Happy birthday Steve Jobs: His spiritual quest in India

Happy birthday Steve Jobs: When he visited India out of spiritual quest

But Jobs' search for peace in India did not go as he expected

Many of you are familiar with the long queues outside the Apple stores during the launch of a new iPhone. But how much do you know the man who was one of the brains behind its birth?

Steve Jobs, a name no matter pronounced in whichever part of the world, evokes a sense of respect and awe. The company he co-founded with Steve Wozniak, Apple, has become a household name in today's age.

The craze for Apple products has touched India as well, notwithstanding the prices. But apart from the commercial aspect, did Steve Jobs the man had any connection with India?

In the pages of history, when modernisation was yet to bless the human race, India was known as the land of philosophy, enlightenment, riches and mysteries. India has always attracted the inhabitants of the western world, who have viewed it as a land of sadhus.

Steve Jobs too nurtured these thoughts, and so in the middle of 1974, he visited India along with Dan Kottke, who would later become the first employee of Apple.

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Kottke states in iCon, "He was determined to go to India. He felt some unresolved pain over being adopted. That was the same period that he hired a private investigator to try and track down his mother. He was obsessed with it for a while."

But Jobs' search for peace in India did not go as he expected.

The jeans and T-shirts made way for lungi, a traditional desi garment, and Jobs set out to embrace Indian culture. When the lungi-clad Jobs set foot on the streets, he received a shock. The land he visualised in his imagination disappeared like fog on a bright winter morning.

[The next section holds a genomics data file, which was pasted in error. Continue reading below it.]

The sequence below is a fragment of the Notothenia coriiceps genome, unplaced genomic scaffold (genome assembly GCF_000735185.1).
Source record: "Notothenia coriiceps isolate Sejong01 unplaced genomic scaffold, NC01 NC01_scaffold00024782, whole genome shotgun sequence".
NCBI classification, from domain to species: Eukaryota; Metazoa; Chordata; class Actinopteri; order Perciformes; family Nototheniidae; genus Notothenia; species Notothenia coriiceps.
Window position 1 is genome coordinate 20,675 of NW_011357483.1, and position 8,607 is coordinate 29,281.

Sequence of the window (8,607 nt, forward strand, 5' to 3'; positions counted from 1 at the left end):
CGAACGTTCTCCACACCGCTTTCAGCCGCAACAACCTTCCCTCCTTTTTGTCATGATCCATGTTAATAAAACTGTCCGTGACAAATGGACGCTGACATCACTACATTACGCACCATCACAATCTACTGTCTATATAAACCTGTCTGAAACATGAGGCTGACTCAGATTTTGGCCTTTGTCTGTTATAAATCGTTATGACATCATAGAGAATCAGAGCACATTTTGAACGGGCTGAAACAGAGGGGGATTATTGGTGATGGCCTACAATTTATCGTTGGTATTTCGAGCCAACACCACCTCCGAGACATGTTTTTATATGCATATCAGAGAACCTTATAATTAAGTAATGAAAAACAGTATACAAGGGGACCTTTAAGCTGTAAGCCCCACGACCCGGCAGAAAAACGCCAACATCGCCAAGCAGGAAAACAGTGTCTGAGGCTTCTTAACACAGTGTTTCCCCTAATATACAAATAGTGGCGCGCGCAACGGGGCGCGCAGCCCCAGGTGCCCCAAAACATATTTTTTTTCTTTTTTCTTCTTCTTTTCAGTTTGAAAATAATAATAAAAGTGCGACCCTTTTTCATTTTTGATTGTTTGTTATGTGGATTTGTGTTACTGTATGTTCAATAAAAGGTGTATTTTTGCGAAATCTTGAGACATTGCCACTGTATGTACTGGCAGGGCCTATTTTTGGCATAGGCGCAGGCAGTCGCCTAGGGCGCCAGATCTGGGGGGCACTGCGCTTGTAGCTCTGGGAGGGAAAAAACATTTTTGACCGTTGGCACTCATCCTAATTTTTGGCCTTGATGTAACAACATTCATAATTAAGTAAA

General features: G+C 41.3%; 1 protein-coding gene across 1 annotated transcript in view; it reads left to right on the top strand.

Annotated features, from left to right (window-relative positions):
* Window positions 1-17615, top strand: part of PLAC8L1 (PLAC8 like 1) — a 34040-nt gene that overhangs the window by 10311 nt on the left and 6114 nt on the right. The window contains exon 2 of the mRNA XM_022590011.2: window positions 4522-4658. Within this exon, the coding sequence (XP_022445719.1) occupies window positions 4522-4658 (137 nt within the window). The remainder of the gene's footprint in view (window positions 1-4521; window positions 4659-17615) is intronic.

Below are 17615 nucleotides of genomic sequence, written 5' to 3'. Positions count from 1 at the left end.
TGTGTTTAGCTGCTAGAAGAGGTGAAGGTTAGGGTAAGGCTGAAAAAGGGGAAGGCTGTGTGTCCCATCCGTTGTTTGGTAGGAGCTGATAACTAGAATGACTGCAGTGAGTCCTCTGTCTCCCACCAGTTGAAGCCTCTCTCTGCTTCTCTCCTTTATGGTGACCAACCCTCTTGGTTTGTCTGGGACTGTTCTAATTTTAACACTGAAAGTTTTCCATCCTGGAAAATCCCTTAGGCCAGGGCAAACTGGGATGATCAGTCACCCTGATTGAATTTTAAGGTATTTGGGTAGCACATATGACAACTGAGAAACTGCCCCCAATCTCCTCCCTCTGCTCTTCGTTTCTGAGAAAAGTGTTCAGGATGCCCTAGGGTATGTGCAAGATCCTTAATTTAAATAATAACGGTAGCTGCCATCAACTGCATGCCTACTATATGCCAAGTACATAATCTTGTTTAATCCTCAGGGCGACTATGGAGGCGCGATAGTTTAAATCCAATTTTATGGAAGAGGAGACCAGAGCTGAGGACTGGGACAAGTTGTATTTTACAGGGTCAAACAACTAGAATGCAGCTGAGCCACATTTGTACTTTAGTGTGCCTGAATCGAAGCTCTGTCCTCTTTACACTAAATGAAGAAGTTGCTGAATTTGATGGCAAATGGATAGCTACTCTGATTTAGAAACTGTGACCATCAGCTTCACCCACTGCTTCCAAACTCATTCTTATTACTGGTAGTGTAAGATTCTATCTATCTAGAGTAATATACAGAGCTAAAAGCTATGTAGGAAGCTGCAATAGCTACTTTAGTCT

He found India to be in a deplorable condition. Michael Moritz quotes Jobs in the latter's biography 'The Little Kingdom — The Private Story of Apple Computer', "The hot, uncomfortable summer made Jobs question many illusions he had nursed about India. He found India far poorer than he had imagined and was struck by the incongruity between the country's condition and its airs of holiness."

Later, during Jobs' search for one Neem Karoli Baba, he came across a man near Nainital, who shaved his head and promised to lead him to the Baba. But the Baba died long before Jobs reached his ashram.

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The trip became all the more difficult when Jobs and Kottke were struck with diarrhoea as the Indian summer continued to take a toll on the health. As Kottke describes the situation, "Out there in the dry creek bed, in the middle of India, completely disoriented, all our rhythms and beliefs shattered, where we were sure a flash flood would come through any moment, the two of us praying to any god that could here us; Dear God, if I ever get through this, ill be a good person, I promise."

They planned to go to Manali and Tibet later, but Kottke's traveller cheque got stolen, bringing down the curtains on a tiring journey.

After seven months in India, Jobs returned to the US. He had changed his appearance; his head was shaved, and he wore traditional Indian clothing. The trip made him a hardened man, someone with clarity and determination. He met Wozniak in 1975, and the rest, as they say, is history.

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